I know it is late and you have a harp performance to look forward to, so I will not talk too long this evening.

I would like to give you just a few short facts about higher education and the needs of the workforce in California.

The CSU recently worked with an organization called Public Works to collect some information about California's workforce needs. We learned that:

  • Between 1996-2006, the growth rate in the field of computer engineering will be 108 percent

  • For computer science — 70 percent

  • For biological science — 35 percent

  • In 2001, there were 14,000 jobs unfilled in California in science and technology requiring a college degree.

  • In the Silicon Valley, the high-tech job gap is estimated at 160,000 positions
Another study from the California Council on Science and Technology also found that California is not producing sufficient skilled labor to meet industry demands. The report called for improving educational opportunities and increasing the number of graduates who are qualified for jobs in science, technology, engineering, and math.

So how does the California State University fit in to this picture?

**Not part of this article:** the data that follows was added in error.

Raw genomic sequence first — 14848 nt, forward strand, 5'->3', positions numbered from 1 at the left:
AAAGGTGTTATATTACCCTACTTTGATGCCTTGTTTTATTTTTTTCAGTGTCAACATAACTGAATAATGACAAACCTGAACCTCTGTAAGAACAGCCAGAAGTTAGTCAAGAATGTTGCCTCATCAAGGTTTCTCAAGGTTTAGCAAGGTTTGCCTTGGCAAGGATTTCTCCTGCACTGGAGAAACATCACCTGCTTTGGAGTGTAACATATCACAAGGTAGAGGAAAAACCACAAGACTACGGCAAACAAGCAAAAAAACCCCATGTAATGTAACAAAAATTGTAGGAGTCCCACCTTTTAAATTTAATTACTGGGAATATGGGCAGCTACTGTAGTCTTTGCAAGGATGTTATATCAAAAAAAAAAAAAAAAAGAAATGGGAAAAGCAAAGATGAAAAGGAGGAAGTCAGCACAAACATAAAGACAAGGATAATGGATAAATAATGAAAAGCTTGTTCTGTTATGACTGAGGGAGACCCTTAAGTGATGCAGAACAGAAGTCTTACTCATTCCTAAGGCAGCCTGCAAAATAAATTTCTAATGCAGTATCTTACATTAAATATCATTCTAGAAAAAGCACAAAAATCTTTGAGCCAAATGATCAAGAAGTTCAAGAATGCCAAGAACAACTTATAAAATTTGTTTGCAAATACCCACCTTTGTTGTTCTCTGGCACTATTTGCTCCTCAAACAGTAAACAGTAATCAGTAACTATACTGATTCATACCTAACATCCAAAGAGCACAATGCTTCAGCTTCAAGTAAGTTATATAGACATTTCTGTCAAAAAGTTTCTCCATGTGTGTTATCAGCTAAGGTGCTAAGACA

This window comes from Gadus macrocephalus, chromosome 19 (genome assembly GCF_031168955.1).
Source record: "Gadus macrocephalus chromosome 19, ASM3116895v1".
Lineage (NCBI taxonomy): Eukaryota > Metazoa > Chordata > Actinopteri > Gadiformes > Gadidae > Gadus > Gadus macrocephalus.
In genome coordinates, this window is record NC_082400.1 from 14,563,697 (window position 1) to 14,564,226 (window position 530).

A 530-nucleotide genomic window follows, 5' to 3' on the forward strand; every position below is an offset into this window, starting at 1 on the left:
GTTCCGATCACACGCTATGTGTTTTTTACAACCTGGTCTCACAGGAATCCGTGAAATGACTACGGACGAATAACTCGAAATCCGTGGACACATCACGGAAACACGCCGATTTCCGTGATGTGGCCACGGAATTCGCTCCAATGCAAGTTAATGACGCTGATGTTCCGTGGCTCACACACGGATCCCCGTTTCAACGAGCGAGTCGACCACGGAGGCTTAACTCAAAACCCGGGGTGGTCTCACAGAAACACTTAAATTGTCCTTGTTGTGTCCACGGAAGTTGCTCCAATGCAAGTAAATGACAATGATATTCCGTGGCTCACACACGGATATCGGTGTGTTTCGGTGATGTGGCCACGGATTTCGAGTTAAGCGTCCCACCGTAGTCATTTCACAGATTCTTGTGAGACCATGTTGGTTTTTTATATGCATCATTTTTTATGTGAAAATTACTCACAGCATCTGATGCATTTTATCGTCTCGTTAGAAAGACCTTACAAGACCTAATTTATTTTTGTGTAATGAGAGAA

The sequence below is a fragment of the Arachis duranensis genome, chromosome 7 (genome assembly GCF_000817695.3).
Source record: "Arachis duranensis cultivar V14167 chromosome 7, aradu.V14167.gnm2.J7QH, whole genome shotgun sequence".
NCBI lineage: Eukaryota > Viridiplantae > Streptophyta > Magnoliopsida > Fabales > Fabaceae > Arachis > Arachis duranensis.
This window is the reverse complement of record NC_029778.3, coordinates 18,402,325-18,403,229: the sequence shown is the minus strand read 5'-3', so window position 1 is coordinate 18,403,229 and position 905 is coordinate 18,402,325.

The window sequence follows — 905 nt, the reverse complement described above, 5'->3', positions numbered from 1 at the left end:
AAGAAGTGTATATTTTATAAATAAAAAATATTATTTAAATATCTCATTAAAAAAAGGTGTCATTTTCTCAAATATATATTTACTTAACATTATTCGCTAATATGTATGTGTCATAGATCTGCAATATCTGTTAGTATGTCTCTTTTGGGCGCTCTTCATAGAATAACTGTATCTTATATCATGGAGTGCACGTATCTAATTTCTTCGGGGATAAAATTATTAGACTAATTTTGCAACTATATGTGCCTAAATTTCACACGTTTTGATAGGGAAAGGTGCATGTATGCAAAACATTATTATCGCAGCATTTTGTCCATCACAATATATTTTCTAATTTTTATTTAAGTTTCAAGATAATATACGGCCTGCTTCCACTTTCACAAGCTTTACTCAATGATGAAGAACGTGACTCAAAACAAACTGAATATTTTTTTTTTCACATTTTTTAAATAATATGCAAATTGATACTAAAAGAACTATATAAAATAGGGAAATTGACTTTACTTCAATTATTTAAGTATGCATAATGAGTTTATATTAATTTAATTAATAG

The CSU is the largest university system in the country. We have 23 campuses across California and nearly 400,000 students. We have over 48,000 Asian-American students — over 15 percent of our student body — and many are the first in their family to earn a college degree.

We also send thousands of graduates out into the workforce each year. The CSU prepares about 60 percent of California's teachers. We also prepare more baccalaureate graduates in business, engineering, agriculture, and health care than all other California universities and colleges combined.

We work closely with businesses and community groups around the state to assess workforce needs and identify areas where more graduates are needed.

Currently, the CSU is struggling with enrollment and capacity issues.

We added 18,200 new students this year and we are expecting another 20,000 new students for the coming academic year.